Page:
Facebook made a seemingly minor change last week that has big implications for your brand. Specifically, Facebook announced a new update to its Messenger app: Instant Video. Now, you can add short, instant videos to messages. While Facebook Messenger already added video calling last year, Instant Video is different.

The goal of Instant Video isn't to replicate a face-to-face conversation, like Skype does. Instead, it's about "bringing conversations to life," Facebook said in its official announcement. Facebook hopes you'll use this new feature to share a quick video because it'd be faster and easier than explaining it over messages.

For example, instead of typing a list of all the types of sandwiches you could get buy at a local café, you could send a quick video of the menu to your friend. It makes sense when you see it.

At first glance, this change may seem minor especially when compared with the major Facebook algorithm added this summer. And, to a certain extent, you'd be right. Facebook Messenger's latest update isn't going to radically change how you market your company.

But Instant Video brings us a step closer to our ultimate goal as digital marketers. We want to personally and authentically connect with customers. This way, we can deliver the best experience possible and (hopefully) convert them.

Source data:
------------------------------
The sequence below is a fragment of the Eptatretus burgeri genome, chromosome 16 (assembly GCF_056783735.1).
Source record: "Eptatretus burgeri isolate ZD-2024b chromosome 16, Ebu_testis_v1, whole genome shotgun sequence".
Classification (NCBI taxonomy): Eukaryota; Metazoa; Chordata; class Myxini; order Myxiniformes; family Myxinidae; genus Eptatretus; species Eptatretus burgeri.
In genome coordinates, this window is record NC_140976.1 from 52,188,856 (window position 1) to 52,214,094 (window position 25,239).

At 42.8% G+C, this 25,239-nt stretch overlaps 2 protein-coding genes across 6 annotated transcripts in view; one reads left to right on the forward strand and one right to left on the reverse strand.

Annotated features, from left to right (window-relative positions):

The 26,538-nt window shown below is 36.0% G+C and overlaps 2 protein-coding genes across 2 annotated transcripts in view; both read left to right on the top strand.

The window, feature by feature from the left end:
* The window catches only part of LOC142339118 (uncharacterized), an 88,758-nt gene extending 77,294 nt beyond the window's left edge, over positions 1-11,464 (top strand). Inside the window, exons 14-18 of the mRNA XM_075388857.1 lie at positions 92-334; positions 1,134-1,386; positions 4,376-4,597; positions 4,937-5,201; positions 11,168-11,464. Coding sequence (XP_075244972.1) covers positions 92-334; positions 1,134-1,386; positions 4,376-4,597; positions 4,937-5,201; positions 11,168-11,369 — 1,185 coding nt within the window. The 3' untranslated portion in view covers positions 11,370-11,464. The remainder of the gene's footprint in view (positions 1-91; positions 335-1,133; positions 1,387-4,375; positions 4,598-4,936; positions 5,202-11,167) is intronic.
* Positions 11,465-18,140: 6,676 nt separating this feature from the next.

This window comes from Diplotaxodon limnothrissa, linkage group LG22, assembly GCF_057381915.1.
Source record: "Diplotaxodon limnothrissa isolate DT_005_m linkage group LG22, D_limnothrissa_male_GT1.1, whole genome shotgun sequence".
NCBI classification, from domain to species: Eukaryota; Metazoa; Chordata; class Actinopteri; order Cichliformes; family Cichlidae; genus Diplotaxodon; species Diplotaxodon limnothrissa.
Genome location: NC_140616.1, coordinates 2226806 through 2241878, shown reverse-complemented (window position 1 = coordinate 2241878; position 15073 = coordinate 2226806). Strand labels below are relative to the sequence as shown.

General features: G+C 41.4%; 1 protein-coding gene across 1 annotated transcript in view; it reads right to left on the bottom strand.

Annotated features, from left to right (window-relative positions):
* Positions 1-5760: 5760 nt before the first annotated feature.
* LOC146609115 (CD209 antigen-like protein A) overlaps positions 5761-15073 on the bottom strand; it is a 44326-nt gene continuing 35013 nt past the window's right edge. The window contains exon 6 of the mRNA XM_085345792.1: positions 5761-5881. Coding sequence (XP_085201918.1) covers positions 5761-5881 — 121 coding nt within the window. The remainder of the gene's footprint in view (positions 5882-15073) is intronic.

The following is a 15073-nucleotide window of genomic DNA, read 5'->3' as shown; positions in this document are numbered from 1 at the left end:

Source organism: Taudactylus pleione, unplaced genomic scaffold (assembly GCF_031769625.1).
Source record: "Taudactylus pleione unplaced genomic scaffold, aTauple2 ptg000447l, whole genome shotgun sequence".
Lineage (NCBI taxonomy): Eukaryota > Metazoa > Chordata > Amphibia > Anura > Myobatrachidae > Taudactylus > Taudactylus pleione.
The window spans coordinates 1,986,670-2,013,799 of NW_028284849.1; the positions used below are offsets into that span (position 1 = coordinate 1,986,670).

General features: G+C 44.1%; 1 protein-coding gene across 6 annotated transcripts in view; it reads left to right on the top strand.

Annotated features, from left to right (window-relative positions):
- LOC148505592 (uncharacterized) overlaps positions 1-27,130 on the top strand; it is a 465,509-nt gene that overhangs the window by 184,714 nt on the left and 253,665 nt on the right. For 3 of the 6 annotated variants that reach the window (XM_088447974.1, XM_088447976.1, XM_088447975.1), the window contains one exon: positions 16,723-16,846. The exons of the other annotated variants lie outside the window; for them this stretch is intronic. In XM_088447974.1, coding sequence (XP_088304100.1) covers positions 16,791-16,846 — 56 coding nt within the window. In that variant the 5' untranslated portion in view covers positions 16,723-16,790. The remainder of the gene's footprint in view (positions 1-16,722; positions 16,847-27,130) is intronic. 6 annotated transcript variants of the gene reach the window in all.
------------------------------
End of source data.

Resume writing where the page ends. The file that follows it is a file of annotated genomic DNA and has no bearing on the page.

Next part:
On social, you broadcast your brand's message or story to your many, many followers. You want them to like it, share it or comment on it. If you're lucky, they'll click on it.

With messaging apps, you get the dream scenario: a true, one-on-one social interaction. You talk directly with a prospect or customer about whatever it is they want to talk about problems, questions or opinions they have. And, often, that's what sells personalized connections and experiences.

Plus, did you know more people are using messaging apps than social media apps? Yes, the top four messaging apps have 3 billion monthly active users while the top four social networking apps have 2.5 billion, according to a new report from BI Intelligence.

The possibilities and opportunities for brands are huge right now on messaging apps and the audience is already there and growing.

The must-know statistics about messaging apps

  • As of August 2015, 36 percent of smartphone owners used messaging apps, according to Pew Research.
  • About half of mobile phone users in the U.S. will use mobile messaging apps by the end of the year, according to eMarketer.
  • Messaging apps are used on average nine times a day. In a week, users of the messaging app Kik spend 97 minutes there, according to BI Intelligence research.

­­Why this is the next social platform for brands

Having someone manually respond to each message your company gets takes time — a lot of time. Instead, imagine having a robot do it.

Facebook is currently working on 18,000 messaging bots, powered by artificial intelligence and assisted by humans. Facebook thinks "you should message a business just the way you would message a friend," Mark Zuckerberg said on stage at f8 in April.

You can already try interacting with one of these AI bots. Call for your next Uber on Messenger. Or, ask President Barack Obama a question on Messenger by contacting the White House's bot. He reads 10 messages a night, so it could be yours.

The future is here.